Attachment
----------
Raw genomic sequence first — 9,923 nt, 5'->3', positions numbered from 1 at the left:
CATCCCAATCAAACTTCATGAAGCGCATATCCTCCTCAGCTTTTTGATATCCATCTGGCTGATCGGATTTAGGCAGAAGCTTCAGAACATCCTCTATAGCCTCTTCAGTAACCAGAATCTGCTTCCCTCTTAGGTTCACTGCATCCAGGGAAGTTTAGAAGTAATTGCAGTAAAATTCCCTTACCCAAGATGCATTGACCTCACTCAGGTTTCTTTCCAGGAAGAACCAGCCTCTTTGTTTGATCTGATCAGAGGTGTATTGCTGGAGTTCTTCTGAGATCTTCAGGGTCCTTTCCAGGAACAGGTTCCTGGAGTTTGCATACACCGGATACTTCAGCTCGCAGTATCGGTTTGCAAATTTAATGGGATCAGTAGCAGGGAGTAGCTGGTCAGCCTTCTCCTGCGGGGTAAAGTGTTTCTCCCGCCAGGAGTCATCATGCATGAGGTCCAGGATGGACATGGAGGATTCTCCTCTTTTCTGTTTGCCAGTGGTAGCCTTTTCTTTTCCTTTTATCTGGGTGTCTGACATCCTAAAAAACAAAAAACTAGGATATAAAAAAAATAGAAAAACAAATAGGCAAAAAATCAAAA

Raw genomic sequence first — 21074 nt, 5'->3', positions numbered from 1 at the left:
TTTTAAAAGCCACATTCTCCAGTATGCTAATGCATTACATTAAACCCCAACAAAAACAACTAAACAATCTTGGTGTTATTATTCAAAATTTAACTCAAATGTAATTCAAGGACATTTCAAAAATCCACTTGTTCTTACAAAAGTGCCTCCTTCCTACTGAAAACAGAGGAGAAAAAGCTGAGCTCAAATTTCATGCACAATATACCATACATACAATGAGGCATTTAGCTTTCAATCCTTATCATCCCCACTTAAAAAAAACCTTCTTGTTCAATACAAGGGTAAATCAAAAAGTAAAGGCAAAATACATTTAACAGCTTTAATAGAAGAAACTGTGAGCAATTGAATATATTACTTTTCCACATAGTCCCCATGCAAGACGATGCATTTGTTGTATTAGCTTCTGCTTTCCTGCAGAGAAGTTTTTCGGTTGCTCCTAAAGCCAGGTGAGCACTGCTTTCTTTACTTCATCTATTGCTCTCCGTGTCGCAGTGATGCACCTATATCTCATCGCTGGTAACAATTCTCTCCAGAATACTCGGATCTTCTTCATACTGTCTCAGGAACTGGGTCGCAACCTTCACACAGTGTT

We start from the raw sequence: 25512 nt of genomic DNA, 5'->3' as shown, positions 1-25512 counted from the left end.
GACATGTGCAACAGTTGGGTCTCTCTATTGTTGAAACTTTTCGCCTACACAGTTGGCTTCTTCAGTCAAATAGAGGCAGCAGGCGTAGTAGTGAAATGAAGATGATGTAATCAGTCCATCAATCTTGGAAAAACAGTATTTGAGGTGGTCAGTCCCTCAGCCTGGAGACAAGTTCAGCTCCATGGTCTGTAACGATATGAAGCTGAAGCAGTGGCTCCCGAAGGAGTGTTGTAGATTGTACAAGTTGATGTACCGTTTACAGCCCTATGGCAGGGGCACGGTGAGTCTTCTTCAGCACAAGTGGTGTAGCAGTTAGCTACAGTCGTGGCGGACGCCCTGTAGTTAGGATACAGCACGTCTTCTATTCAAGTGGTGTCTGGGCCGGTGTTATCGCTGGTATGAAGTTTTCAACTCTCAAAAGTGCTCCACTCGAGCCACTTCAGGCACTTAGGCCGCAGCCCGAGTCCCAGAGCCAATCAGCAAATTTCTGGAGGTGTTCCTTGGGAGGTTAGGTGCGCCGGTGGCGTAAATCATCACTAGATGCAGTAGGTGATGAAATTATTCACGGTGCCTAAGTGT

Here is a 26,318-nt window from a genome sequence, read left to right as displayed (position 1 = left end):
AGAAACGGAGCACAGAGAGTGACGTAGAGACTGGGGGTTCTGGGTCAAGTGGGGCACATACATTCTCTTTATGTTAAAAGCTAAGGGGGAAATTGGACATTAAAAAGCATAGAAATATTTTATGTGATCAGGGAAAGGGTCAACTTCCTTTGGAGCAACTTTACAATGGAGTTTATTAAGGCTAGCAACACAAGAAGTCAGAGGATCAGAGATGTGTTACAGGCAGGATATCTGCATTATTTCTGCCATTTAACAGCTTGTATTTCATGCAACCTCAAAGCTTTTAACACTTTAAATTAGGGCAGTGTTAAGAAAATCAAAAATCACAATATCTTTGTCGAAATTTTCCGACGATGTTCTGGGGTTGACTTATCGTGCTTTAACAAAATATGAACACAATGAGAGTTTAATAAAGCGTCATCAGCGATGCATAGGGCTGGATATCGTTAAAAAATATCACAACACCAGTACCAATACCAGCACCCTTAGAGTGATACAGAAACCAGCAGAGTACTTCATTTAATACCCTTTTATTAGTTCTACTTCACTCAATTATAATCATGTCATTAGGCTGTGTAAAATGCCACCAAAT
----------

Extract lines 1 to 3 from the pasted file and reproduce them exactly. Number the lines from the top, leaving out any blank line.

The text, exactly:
Raw genomic sequence first — 9,923 nt, 5'->3', positions numbered from 1 at the left:
CATCCCAATCAAACTTCATGAAGCGCATATCCTCCTCAGCTTTTTGATATCCATCTGGCTGATCGGATTTAGGCAGAAGCTTCAGAACATCCTCTATAGCCTCTTCAGTAACCAGAATCTGCTTCCCTCTTAGGTTCACTGCATCCAGGGAAGTTTAGAAGTAATTGCAGTAAAATTCCCTTACCCAAGATGCATTGACCTCACTCAGGTTTCTTTCCAGGAAGAACCAGCCTCTTTGTTTGATCTGATCAGAGGTGTATTGCTGGAGTTCTTCTGAGATCTTCAGGGTCCTTTCCAGGAACAGGTTCCTGGAGTTTGCATACACCGGATACTTCAGCTCGCAGTATCGGTTTGCAAATTTAATGGGATCAGTAGCAGGGAGTAGCTGGTCAGCCTTCTCCTGCGGGGTAAAGTGTTTCTCCCGCCAGGAGTCATCATGCATGAGGTCCAGGATGGACATGGAGGATTCTCCTCTTTTCTGTTTGCCAGTGGTAGCCTTTTCTTTTCCTTTTATCTGGGTGTCTGACATCCTAAAAAACAAAAAACTAGGATATAAAAAAAATAGAAAAACAAATAGGCAAAAAATCAAAA

Raw genomic sequence first — 21074 nt, 5'->3', positions numbered from 1 at the left: